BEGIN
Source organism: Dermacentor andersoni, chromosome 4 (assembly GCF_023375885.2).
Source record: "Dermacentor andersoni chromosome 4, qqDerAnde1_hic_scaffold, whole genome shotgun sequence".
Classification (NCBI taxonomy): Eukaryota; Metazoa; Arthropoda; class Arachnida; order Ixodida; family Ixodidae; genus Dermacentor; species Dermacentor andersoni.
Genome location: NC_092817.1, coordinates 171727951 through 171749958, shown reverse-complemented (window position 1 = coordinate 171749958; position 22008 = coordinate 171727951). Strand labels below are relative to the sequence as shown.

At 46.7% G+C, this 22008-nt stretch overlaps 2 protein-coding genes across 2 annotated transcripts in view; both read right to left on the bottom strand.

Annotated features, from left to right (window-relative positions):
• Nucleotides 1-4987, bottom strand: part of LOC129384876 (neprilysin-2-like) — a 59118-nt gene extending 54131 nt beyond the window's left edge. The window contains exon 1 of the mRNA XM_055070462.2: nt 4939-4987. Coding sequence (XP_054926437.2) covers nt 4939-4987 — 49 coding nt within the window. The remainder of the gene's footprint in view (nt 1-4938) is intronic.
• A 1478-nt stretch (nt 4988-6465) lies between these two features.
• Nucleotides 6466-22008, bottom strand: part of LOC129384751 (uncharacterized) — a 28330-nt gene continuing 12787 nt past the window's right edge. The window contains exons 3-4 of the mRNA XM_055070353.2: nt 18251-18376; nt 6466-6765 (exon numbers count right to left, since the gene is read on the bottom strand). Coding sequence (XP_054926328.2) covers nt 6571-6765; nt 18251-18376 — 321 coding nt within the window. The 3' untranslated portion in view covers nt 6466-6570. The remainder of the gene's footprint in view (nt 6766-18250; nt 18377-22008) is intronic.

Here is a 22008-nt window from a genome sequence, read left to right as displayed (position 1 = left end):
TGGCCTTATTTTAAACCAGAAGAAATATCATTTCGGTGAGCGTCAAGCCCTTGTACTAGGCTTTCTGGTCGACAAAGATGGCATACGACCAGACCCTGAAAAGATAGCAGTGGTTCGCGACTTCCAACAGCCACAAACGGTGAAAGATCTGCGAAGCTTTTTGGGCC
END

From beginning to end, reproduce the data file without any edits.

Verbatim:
Source organism: Dermacentor andersoni, chromosome 4 (assembly GCF_023375885.2).
Source record: "Dermacentor andersoni chromosome 4, qqDerAnde1_hic_scaffold, whole genome shotgun sequence".
Classification (NCBI taxonomy): Eukaryota; Metazoa; Arthropoda; class Arachnida; order Ixodida; family Ixodidae; genus Dermacentor; species Dermacentor andersoni.
Genome location: NC_092817.1, coordinates 171727951 through 171749958, shown reverse-complemented (window position 1 = coordinate 171749958; position 22008 = coordinate 171727951). Strand labels below are relative to the sequence as shown.

At 46.7% G+C, this 22008-nt stretch overlaps 2 protein-coding genes across 2 annotated transcripts in view; both read right to left on the bottom strand.

Annotated features, from left to right (window-relative positions):
• Nucleotides 1-4987, bottom strand: part of LOC129384876 (neprilysin-2-like) — a 59118-nt gene extending 54131 nt beyond the window's left edge. The window contains exon 1 of the mRNA XM_055070462.2: nt 4939-4987. Coding sequence (XP_054926437.2) covers nt 4939-4987 — 49 coding nt within the window. The remainder of the gene's footprint in view (nt 1-4938) is intronic.
• A 1478-nt stretch (nt 4988-6465) lies between these two features.
• Nucleotides 6466-22008, bottom strand: part of LOC129384751 (uncharacterized) — a 28330-nt gene continuing 12787 nt past the window's right edge. The window contains exons 3-4 of the mRNA XM_055070353.2: nt 18251-18376; nt 6466-6765 (exon numbers count right to left, since the gene is read on the bottom strand). Coding sequence (XP_054926328.2) covers nt 6571-6765; nt 18251-18376 — 321 coding nt within the window. The 3' untranslated portion in view covers nt 6466-6570. The remainder of the gene's footprint in view (nt 6766-18250; nt 18377-22008) is intronic.

Here is a 22008-nt window from a genome sequence, read left to right as displayed (position 1 = left end):
TGGCCTTATTTTAAACCAGAAGAAATATCATTTCGGTGAGCGTCAAGCCCTTGTACTAGGCTTTCTGGTCGACAAAGATGGCATACGACCAGACCCTGAAAAGATAGCAGTGGTTCGCGACTTCCAACAGCCACAAACGGTGAAAGATCTGCGAAGCTTTTTGGGCC